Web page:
The easiest thing is to expect the worst.
How could Donald Trump, snippy tweeter, reality TV huckster and the only human to give “Hamilton” a bad review — without seeing it, of course — be anything but bad for the arts?
The reality, though, is that the president-elect hasn’t said much on the subject, other than a few noncommittal responses to a Washington Post questionnaire in March.
“The unknown,” is how Anita Walker, the executive director of the Massachusetts Cultural Council, describes Trump. “He didn’t have any fully fleshed-out policy position on the arts. Neither of the candidates really spoke about them. So we actually have no idea where the incoming president is coming from.”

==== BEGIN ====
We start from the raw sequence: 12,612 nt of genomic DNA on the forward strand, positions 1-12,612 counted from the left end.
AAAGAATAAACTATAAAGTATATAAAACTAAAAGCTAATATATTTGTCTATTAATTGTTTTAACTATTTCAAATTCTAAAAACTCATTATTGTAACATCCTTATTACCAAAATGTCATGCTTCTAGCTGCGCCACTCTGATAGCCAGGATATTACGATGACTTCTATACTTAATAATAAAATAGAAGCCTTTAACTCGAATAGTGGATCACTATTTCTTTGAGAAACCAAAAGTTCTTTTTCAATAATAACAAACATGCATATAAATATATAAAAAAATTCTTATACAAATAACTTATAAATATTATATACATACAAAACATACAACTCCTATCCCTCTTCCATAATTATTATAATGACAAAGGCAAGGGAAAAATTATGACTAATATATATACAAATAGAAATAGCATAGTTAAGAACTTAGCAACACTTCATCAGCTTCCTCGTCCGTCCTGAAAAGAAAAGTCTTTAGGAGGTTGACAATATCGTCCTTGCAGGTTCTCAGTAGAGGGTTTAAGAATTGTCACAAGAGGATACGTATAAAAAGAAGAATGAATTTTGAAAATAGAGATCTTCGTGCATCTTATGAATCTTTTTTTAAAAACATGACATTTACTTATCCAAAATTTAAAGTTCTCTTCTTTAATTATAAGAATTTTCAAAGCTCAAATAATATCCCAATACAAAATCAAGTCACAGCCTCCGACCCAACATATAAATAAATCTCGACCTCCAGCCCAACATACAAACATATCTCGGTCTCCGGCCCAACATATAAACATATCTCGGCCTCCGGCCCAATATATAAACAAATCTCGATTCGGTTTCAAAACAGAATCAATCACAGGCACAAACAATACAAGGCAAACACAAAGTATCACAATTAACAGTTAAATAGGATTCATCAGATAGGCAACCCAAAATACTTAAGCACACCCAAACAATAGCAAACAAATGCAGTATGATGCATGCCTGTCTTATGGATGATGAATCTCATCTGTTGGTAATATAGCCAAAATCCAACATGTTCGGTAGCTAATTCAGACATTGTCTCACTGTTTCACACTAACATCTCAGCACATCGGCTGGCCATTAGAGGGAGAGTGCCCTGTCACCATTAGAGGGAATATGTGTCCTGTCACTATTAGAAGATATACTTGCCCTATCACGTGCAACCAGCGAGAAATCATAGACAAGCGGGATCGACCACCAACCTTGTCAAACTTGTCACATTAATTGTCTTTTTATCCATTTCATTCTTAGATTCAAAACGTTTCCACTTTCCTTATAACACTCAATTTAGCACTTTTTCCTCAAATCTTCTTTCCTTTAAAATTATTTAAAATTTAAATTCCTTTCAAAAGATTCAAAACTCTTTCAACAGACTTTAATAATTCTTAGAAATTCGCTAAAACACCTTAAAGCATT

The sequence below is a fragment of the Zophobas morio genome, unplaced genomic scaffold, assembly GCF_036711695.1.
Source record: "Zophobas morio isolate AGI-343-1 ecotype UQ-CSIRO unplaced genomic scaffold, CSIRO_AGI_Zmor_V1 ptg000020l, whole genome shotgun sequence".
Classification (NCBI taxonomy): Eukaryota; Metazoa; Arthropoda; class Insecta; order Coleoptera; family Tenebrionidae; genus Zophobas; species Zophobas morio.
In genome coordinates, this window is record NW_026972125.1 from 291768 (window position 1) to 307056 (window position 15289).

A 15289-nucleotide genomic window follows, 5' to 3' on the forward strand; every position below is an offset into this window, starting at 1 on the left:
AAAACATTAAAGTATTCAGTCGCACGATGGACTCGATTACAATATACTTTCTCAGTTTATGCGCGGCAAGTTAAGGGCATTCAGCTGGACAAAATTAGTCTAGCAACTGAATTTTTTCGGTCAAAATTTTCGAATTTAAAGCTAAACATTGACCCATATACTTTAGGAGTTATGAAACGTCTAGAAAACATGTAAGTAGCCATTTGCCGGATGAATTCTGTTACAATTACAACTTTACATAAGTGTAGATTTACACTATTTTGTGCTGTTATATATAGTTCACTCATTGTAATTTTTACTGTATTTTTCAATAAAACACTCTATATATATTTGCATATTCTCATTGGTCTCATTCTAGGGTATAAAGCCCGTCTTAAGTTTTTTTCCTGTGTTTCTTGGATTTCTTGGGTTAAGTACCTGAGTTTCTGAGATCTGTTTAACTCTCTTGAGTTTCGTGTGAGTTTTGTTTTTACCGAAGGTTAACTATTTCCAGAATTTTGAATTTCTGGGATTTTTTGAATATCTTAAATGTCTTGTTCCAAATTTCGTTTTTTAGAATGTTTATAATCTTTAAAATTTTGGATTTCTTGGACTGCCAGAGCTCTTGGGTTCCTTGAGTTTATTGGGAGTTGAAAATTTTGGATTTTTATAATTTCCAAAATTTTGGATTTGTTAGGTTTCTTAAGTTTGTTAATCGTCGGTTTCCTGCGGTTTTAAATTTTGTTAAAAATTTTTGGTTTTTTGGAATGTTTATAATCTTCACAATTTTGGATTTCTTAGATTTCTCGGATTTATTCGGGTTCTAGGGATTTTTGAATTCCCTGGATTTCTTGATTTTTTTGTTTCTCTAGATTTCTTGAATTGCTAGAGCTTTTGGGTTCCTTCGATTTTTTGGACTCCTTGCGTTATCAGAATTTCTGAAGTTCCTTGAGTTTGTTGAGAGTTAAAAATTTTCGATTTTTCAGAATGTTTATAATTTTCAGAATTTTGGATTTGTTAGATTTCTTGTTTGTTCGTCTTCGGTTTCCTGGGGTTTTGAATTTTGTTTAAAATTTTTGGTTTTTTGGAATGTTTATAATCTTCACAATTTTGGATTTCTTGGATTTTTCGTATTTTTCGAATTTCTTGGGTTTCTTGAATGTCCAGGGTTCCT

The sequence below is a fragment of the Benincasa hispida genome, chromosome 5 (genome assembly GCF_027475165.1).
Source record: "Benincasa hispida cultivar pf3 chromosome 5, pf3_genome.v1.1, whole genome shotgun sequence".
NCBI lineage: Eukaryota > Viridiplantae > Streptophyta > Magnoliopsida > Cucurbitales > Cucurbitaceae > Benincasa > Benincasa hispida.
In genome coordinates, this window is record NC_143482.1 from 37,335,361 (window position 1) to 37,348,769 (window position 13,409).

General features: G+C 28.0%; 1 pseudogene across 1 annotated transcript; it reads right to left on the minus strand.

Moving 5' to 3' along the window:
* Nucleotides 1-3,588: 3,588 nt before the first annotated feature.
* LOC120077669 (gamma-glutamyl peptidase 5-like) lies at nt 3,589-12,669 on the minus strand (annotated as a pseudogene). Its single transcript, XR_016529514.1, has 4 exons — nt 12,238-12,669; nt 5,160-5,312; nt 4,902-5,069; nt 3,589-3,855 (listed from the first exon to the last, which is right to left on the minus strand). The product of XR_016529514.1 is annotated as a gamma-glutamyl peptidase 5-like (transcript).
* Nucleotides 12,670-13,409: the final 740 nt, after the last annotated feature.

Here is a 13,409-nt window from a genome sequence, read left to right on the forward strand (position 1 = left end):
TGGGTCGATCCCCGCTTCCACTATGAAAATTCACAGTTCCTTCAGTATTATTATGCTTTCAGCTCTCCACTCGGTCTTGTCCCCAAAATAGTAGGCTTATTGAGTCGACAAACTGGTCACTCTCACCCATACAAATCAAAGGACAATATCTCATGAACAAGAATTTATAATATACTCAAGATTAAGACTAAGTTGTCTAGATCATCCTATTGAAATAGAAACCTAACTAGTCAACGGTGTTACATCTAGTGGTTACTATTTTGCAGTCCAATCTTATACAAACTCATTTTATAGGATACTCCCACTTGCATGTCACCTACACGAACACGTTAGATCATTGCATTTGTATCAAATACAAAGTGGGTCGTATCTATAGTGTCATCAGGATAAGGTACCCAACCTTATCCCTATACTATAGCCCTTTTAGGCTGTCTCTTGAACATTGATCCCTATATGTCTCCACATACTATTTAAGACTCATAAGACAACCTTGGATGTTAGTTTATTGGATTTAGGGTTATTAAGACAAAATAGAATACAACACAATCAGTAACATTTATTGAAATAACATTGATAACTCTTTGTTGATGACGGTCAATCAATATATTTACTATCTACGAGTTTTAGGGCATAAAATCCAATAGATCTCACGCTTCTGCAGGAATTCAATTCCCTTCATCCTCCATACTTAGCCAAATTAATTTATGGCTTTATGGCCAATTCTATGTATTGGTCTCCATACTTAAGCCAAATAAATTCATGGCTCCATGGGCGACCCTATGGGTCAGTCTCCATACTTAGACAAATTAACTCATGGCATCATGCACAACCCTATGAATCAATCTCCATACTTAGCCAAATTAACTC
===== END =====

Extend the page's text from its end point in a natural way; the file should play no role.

We do know there has been grumbling. Arts leaders on the coasts, where politics lean harder left, have not been shy. “Upset, bewildered, betrayed,” says James Cuno, president and chief executive of the J. Paul Getty Trust in Los Angeles, when asked to describe his response to Trump’s victory. Molly Smith, the artistic director of Arena Stage, compared Nov. 8 to these moments in history: The assassinations of Martin Luther King Jr. and President John F. Kennedy, 9/11 and the Newtown massacre.